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‘We All Need to Acknowledge and Blow Up This Cycle of Abuse.’ Jessica Chastain on Hollywood and Molly’s Game

In the early 2000s, skier Molly Bloom was an Olympic hopeful. A decade later, she was busted for running an elite underground poker game populated by Hollywood heavyweights, Wall Street billionaires and Russian mobsters. Jessica Chastain plays the real-life “poker princess” in Molly’s Game, out Dec. 25, the directorial debut from screenwriter Aaron Sorkin (The West Wing, The Social Network).

Chastain says the movie, based on Bloom’s memoir of the same name, examines how a woman survived and thrived in a toxic boys’ club culture—a particularly timely topic in the #metoo moment. The actor spoke out at this year’s Cannes Film Festival about the disappointing portrayals of women in Hollywood and argues that Molly’s Game overturns stereotypes about Bloom and women in general. She also says the film marks a departure for Sorkin, who has previously been criticized for his portrayals of women.

TIME: What interested you most about Molly Bloom?

The thing that really fascinated me is that she was a creation that society made. Everything about Molly was groomed. We know in our society, women are valued for their sexual desirability and not necessarily for what they have to say. Molly learned early on that if she presented herself in a certain way, rich and powerful men would pay more attention to what she had to say.

At one point in the movie, Molly gets beaten up. Where do you draw the line with violence against women onscreen?

I have a problem with filmmakers who use violence against women, and especially rape, to make a woman stronger—where the woman needs to be victimized in order to become a butterfly. I find that pattern in cinema really disturbing.

I think it’s important to acknowledge that this really happened to Molly. And the way the scene was shot, it was not a phoenix-rising moment. She didn’t come out of it a different person or stronger because of it. As we know from watching the news, there are situations where a woman says no to a man, and the man responds with violence or abuse. That’s what happened to Molly.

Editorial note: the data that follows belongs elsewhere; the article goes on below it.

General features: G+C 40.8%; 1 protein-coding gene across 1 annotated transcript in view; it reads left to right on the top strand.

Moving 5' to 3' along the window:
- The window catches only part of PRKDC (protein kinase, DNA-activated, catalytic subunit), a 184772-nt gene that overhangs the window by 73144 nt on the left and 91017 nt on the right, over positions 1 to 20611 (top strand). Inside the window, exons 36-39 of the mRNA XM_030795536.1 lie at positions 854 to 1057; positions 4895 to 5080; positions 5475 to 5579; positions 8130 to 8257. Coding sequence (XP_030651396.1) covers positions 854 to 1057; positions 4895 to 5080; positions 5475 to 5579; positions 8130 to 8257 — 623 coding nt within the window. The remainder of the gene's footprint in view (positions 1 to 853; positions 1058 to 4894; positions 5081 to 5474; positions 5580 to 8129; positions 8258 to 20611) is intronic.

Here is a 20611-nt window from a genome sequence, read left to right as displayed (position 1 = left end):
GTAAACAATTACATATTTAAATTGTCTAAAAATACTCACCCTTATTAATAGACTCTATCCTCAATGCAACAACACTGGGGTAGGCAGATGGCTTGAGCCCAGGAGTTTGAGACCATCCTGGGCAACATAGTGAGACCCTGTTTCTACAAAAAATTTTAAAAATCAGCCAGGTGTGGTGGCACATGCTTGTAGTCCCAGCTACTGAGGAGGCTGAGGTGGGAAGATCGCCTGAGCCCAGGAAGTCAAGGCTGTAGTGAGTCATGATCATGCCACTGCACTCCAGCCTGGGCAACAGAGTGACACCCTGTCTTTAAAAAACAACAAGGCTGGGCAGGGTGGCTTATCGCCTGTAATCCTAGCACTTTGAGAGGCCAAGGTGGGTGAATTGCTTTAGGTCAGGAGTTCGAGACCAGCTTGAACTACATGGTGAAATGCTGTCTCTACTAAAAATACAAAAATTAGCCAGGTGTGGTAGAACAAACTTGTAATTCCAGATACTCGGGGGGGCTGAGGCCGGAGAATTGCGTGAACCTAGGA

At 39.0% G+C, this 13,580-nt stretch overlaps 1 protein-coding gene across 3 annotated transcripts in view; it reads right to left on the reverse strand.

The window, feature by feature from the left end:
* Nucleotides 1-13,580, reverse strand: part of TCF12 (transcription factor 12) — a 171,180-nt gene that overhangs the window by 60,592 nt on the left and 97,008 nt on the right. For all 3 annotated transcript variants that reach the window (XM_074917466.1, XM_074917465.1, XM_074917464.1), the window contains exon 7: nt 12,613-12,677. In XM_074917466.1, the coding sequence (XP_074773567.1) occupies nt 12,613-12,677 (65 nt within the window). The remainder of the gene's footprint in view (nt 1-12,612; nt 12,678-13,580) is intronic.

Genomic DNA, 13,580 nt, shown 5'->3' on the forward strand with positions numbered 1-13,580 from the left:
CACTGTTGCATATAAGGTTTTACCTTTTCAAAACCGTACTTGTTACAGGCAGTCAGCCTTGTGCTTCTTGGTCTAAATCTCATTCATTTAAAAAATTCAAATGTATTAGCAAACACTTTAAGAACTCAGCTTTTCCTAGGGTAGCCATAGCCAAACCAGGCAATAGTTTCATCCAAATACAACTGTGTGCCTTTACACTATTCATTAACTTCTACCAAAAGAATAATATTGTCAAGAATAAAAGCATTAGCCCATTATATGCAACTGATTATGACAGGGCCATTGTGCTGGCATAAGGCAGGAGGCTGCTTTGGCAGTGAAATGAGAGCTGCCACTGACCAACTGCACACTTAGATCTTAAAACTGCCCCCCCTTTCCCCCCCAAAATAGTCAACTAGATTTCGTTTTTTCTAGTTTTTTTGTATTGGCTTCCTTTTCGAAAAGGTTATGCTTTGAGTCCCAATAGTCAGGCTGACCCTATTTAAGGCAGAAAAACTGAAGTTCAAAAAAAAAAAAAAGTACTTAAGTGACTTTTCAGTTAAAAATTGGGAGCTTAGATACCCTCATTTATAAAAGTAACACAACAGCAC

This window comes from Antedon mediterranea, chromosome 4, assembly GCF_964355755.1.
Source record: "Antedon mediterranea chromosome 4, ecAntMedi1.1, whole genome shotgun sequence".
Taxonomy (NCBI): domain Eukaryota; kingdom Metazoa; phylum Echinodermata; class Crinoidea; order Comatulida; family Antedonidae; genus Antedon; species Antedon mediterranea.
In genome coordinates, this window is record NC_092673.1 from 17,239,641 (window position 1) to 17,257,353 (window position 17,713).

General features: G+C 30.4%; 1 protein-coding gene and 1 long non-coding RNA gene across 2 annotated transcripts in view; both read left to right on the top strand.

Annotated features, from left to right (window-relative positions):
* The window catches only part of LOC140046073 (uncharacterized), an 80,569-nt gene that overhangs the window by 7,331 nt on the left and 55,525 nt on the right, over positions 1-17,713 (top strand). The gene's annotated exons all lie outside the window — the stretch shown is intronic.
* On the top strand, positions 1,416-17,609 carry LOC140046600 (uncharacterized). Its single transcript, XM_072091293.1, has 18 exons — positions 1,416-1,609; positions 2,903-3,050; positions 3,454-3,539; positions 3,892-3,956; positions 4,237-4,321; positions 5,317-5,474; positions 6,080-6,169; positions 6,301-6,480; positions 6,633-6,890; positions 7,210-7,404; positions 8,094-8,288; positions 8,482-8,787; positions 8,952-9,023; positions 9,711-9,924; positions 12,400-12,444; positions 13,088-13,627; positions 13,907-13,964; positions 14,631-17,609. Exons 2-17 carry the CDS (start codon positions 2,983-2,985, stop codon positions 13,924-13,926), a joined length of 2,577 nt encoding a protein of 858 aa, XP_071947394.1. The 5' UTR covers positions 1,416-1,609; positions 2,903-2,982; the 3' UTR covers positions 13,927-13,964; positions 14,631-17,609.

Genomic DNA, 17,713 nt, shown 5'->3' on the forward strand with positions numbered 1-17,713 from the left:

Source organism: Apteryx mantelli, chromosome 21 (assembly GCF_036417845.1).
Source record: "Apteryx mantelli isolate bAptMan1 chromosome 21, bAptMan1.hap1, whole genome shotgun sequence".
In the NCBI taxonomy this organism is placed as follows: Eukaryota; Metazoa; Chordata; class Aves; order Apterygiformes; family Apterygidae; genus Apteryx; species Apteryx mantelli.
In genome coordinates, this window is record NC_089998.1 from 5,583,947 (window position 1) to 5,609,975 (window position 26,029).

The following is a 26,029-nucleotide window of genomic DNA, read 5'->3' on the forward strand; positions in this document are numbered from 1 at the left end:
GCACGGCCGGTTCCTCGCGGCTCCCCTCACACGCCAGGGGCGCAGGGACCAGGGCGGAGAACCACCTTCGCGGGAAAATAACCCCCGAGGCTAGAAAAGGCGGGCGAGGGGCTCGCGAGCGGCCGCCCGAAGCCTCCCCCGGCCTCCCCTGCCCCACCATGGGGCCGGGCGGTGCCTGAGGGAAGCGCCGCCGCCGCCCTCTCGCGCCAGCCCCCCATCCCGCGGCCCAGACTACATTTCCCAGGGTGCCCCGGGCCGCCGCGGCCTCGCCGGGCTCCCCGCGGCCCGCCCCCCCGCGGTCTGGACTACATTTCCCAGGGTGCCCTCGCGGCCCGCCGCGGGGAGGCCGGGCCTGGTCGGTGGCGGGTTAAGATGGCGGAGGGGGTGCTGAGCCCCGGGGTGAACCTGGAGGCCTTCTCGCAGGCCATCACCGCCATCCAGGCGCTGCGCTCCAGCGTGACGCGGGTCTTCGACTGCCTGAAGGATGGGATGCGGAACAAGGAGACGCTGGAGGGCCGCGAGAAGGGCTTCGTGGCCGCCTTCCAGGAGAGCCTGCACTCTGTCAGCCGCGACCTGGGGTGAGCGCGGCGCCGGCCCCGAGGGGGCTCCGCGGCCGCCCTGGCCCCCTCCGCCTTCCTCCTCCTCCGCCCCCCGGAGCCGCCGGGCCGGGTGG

Sorkin has been criticized for his portrayal of women. As an outspoken feminist, did you worry about working with him?

I had no trepidations. Aaron is a very successful white male writer. Let’s be honest—for his directorial debut he could have told any story he wanted. But he decided to write about this woman and her fight against the patriarchy. That shows his growth as an artist. I can’t tell you how many incredible directors I long to work with, but then I look at their IMDb page, and they haven’t made a single movie about a woman. So I’m incredibly inspired by Aaron for acknowledging he dropped the ball, saying he is sorry and working to change the industry.

That’s encouraging.

The very first day of filming was the day after the election. I came to work very emotional, and he said, “I’m going to send you an email I sent to my daughter.” Everything he wrote in that email, which has been published, was exactly what I needed to hear. He said, “I didn’t realize, and I’m sorry.”

With everything going on right now with the sexual harassment revelations, do you feel like men in Hollywood are stepping back and asking, “What are we doing wrong?”

Some. But a lot are quiet. That’s what’s so devastating. I know they are probably afraid because they don’t know what to say. And sometimes the problem is so close to your face, you just become blind to it. But now we all need to acknowledge and blow up this cycle of abuse.

What needs to change for women in film?

We have grown up watching women be used as props on a man’s journey. It’s not our fault that that’s what we saw as children. But we need to acknowledge that and do better.

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Write to Eliana Dockterman at eliana.dockterman@time.com